R – crossed index and middle fingers stretched up. Hand located vertically with the palm towards the interlocutor.

ASL Alphabet S

S – closed fist with the thumb overlapping the other fingers.

ASL Alphabet T

T – closed fist with the thumb sticking out between the index and middle fingers.

ASL Alphabet U

U – index and middle fingers extended upward and tightly pressed against each other, while the thumb is straightened parallel to the bent ring finger.

ASL Alphabet V

V – the classic Victory sign with the index and middle fingers forming a “V”.

ASL Alphabet W

W – three middle fingers extended upward and spread out, while the vague and thumb are connected

ASL Alphabet X

X – closed fist, palm forward, with the index finger bent. The thumb can be either inward or outward.

ASL Alphabet Y

Y – closed palm with pinky and thumb out.

ASL Alphabet Z

Z – diagonally folded ring finger and little finger, and diagonally extended index finger.


ASL Alphabet 0

0 – bend all fingers, towards the thumb, forming an “O”

ASL Alphabet 1

1 – extend the index finger upward from the closed palm.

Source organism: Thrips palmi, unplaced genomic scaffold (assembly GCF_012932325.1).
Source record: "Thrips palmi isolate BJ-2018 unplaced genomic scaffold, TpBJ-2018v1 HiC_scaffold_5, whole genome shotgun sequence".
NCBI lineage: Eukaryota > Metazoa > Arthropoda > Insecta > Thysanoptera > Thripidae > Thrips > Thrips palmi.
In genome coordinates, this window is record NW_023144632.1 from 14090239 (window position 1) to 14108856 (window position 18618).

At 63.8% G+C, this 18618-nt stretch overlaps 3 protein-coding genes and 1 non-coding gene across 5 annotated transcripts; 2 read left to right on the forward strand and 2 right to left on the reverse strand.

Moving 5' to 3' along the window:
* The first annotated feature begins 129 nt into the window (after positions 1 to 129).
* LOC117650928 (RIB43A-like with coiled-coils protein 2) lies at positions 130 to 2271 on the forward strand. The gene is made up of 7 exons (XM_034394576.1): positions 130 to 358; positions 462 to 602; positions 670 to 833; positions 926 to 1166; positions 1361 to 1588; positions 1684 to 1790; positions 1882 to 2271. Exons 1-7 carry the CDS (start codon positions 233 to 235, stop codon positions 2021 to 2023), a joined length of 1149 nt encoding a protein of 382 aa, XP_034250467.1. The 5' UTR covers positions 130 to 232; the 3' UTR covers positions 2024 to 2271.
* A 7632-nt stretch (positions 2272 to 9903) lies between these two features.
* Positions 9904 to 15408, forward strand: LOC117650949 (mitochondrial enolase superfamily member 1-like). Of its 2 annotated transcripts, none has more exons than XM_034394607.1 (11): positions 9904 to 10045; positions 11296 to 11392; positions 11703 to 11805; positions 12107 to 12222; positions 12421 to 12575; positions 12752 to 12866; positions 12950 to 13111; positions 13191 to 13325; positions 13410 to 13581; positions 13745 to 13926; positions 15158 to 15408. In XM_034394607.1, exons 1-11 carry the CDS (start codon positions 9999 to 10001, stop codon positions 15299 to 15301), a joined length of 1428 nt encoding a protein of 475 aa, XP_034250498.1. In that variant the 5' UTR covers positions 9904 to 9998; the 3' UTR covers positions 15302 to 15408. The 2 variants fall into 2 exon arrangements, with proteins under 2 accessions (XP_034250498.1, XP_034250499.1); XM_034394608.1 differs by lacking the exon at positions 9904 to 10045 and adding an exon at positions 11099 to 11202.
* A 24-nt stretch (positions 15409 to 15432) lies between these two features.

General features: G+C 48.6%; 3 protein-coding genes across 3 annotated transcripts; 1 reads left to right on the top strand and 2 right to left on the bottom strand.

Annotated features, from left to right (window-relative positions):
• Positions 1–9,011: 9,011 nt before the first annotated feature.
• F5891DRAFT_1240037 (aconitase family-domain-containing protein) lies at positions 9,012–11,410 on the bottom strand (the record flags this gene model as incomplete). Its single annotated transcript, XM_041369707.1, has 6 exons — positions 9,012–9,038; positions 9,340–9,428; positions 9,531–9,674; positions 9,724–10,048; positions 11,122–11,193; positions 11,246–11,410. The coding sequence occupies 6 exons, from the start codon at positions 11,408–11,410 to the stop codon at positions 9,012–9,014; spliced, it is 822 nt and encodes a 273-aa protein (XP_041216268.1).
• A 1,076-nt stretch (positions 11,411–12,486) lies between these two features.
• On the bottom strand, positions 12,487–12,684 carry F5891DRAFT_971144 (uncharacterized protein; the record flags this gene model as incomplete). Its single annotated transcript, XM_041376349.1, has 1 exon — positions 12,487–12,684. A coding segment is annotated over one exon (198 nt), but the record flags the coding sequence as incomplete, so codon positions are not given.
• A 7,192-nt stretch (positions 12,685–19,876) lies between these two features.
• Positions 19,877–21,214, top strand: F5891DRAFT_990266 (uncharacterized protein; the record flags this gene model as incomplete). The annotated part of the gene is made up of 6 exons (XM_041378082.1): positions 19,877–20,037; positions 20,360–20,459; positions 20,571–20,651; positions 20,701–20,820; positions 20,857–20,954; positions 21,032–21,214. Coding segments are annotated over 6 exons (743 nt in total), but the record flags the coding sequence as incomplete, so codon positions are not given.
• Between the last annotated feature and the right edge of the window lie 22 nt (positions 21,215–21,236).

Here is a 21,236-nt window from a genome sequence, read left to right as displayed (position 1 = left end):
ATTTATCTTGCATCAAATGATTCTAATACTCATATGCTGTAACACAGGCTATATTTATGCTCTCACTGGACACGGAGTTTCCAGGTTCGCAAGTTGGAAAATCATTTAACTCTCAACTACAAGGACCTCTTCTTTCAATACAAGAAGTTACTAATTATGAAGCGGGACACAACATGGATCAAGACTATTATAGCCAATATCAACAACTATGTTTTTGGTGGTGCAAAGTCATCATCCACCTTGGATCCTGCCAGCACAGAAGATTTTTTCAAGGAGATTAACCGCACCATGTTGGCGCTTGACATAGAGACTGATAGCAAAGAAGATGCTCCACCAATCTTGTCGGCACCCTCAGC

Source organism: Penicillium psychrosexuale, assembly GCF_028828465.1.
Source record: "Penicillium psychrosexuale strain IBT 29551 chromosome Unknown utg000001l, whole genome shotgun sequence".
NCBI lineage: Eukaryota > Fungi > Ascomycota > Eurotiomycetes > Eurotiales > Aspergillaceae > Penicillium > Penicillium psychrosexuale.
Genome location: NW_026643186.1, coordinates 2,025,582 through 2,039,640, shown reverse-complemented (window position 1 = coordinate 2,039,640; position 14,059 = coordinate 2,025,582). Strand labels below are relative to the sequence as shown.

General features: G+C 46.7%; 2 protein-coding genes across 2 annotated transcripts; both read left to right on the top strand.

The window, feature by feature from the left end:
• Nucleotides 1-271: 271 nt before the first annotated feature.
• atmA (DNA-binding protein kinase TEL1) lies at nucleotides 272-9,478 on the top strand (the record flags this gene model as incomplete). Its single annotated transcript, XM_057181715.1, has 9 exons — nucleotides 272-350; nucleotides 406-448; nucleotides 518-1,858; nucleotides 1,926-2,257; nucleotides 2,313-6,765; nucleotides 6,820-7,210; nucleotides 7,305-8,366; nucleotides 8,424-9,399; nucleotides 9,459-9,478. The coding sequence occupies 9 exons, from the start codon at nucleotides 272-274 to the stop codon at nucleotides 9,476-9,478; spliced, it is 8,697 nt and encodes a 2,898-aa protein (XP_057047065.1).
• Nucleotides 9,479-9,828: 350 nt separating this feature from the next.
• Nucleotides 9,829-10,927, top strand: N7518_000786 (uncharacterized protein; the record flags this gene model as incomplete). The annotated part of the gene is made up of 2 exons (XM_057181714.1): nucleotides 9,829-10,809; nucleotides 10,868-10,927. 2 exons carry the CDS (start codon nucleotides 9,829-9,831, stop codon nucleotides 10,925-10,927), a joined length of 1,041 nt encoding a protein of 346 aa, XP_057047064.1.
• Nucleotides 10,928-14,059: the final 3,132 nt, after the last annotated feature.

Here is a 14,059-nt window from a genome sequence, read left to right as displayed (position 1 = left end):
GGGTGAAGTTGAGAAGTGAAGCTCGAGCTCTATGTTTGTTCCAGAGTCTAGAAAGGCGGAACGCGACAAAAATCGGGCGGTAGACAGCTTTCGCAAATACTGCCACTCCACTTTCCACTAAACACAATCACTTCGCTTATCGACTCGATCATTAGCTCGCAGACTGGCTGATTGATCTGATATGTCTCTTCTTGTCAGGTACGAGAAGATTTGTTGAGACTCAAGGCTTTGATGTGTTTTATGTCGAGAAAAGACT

ASL Alphabet 2

2 – extend the index and middle fingers upward from the carriage palm

ASL Alphabet 3

3 – extend the index, middle, and thumb out of the closed palm.

ASL Alphabet 4

4 – all fingers extended upward, thumb pressed against palm.

ASL Alphabet 5

5 – stretch out all five fingers of the hand.

ASL Alphabet 6

6 – all fingers extended, the thumb is connected to the little finger

ASL Alphabet 7

7 – all fingers extended, the thumb is connected to the ring finger.

ASL Alphabet 8

8 – all fingers extended, the thumb is connected to the middle finger

ASL Alphabet 9

9 – all fingers extended, the thumb is connected to the index finger

ASL Alphabet 10

10 – all fingers bent, the thumb points upwards, as in the sign “class!”.

International Sign Language

We have already mentioned that each country (or group of countries) has its sign language. However, there is such a thing as International Sign Language (International Sign). It is something like Esperanto, an artificially developed sign system.

In reality, it is not used that often, because at international conferences, the international system of communication is usually created on the fly. Gestures are chosen which, firstly, are similar in different sign languages. And secondly, the most iconic.